Newest state senator fields questions, outlines Albany plans during Listening Tour

Mark Grisanti

February 19, 2011

Friday, February 18, 2011

Niagara Falls residents spoke out on a host of issues — from taxes and education to budget cuts and Medicaid — and state Sen. Mark Grisanti was listening.

It was the third stop of the newly elected senator’s Listening Tour. He met with constituents across Niagara and Erie counties to hear what they’d like to see done in their communities.

Grisanti, who met with around 50 residents on Thursday at the American Legion Post No. 1142 on Buffalo Avenue, said he was hoping to discuss their concerns, issues and do his best to address or advocate for them in Albany.

“Everything that comes my way (in Albany,) my first question is how does this affect the Western New York area, the city of Buffalo, the city of Niagara Falls?” Grisanti said. “My voice is loud up there in Albany.”

Grisanti, who fielded questions from a number of residents, expressed his support for a regional council to spur economic development, the need for more power created at the Niagara Power Project to stay in Western New York and promoting small businesses among other issues.

Len Butski of Niagara Falls expressed concern over the loss of businesses and industries and the migration of young people from the city. He used figures such as the 11 percent unemployment rate and the poverty levels of the city.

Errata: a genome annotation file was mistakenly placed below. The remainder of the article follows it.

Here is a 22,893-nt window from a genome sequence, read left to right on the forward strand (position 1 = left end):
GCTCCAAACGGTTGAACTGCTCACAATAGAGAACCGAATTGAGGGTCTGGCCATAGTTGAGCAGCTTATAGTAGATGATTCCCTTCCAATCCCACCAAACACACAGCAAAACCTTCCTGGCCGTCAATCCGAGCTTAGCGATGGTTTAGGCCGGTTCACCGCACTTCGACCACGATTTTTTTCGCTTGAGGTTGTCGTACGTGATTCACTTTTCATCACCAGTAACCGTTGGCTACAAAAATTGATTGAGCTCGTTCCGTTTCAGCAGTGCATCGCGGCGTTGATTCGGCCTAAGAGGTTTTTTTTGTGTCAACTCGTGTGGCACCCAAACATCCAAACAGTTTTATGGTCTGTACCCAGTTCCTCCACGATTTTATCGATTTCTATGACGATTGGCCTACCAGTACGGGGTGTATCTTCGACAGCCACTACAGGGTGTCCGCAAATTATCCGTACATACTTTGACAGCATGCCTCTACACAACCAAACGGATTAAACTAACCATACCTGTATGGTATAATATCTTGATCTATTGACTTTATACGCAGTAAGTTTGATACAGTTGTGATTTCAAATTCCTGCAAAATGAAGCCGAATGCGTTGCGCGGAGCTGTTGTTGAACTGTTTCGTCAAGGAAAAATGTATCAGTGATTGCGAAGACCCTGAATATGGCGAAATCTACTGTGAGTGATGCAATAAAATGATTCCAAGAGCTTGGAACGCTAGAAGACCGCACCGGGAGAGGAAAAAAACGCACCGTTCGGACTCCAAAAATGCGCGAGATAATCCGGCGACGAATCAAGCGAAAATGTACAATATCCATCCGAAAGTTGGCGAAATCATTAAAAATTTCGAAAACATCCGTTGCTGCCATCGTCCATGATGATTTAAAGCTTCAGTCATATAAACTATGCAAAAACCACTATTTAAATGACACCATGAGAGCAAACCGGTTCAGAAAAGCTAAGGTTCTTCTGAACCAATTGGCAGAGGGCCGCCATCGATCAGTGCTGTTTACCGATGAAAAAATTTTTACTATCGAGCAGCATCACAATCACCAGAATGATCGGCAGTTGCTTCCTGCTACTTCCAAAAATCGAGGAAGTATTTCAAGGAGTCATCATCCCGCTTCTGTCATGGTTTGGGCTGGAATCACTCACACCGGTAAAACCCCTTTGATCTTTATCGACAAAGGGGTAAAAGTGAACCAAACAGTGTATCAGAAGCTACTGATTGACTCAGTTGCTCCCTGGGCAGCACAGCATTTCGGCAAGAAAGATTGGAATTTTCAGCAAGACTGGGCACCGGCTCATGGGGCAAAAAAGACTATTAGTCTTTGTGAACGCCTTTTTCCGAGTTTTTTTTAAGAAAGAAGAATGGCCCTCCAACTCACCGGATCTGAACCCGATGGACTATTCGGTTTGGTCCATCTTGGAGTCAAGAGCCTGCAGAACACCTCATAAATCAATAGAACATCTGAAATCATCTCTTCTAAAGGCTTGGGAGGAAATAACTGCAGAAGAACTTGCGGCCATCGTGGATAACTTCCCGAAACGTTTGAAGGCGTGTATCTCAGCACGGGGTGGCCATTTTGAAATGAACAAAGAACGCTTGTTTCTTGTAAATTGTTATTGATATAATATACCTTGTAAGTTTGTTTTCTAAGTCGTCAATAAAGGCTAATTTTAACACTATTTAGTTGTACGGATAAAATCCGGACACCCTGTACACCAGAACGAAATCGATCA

Grisanti in response discussed projects like the culinary institute, which he said, is a key piece to turning the tide in the downtown area. He talked about One Niagara and its potential under new ownership.

Grisanti did take a few shots at the pace of progress in Albany. With this being his first time in public office, Grisanti said he is “amazed” at how slow things move.

“They walk slow, I mean they really do. Even the elevators are slow,” the state senator said.

Some of the things Grisanti said he is working on include term limits for elected officials including two, four-year terms, which he said eliminate politicians being able to receive a public pension and affording them an opportunity to cave in to special interests.

He touted a property tax cap, which was recently passed by the Senate but not the Assembly, which received a rebuttal from a local business leader.

Ron Anderluh, revitalization coordinator for the Niagara Street Business Association, said while a tax cap is a start, it’s tax relief that the city needs.

“Small businesses need tax relief,” Anderluh said.

With Gov. Andrew Cuomo’s proposed budget calling for massive cuts to education including $5.6 million to the Niagara Falls School District, some residents asked Grisanti what his position was on the cuts.

He said he believes some funding will be restored to districts like Niagara Falls that are considered “high need,” but that some painful cuts had to be made, specifically to administrative salaries.

“We are working to decrease some of the cuts,” Grisanti said,

Before leaving, Grisanti gave those in attendance his personal cell phone number and told them to call him anytime.

“It’s a good thing I got the unlimited plan,” he joked.

Niagara Falls City Council Chairman Sam Fruscione was the only local elected official in attendance.